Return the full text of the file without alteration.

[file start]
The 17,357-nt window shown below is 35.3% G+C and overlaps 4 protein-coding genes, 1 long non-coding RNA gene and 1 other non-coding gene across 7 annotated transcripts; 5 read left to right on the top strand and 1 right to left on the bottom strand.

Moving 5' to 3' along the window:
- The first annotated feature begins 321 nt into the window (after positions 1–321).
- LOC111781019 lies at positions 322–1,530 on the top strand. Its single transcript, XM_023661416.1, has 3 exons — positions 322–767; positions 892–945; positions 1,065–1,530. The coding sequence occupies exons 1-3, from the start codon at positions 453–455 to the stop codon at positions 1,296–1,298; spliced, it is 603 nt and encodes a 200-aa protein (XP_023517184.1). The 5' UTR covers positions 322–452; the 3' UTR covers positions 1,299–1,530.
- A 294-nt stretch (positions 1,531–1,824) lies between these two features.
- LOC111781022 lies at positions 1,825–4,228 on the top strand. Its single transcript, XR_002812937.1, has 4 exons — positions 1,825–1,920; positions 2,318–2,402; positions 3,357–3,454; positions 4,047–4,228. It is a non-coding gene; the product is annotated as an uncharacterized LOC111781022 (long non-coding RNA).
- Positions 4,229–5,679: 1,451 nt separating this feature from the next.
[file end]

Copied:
The 17,357-nt window shown below is 35.3% G+C and overlaps 4 protein-coding genes, 1 long non-coding RNA gene and 1 other non-coding gene across 7 annotated transcripts; 5 read left to right on the top strand and 1 right to left on the bottom strand.

Moving 5' to 3' along the window:
- The first annotated feature begins 321 nt into the window (after positions 1–321).
- LOC111781019 lies at positions 322–1,530 on the top strand. Its single transcript, XM_023661416.1, has 3 exons — positions 322–767; positions 892–945; positions 1,065–1,530. The coding sequence occupies exons 1-3, from the start codon at positions 453–455 to the stop codon at positions 1,296–1,298; spliced, it is 603 nt and encodes a 200-aa protein (XP_023517184.1). The 5' UTR covers positions 322–452; the 3' UTR covers positions 1,299–1,530.
- A 294-nt stretch (positions 1,531–1,824) lies between these two features.
- LOC111781022 lies at positions 1,825–4,228 on the top strand. Its single transcript, XR_002812937.1, has 4 exons — positions 1,825–1,920; positions 2,318–2,402; positions 3,357–3,454; positions 4,047–4,228. It is a non-coding gene; the product is annotated as an uncharacterized LOC111781022 (long non-coding RNA).
- Positions 4,229–5,679: 1,451 nt separating this feature from the next.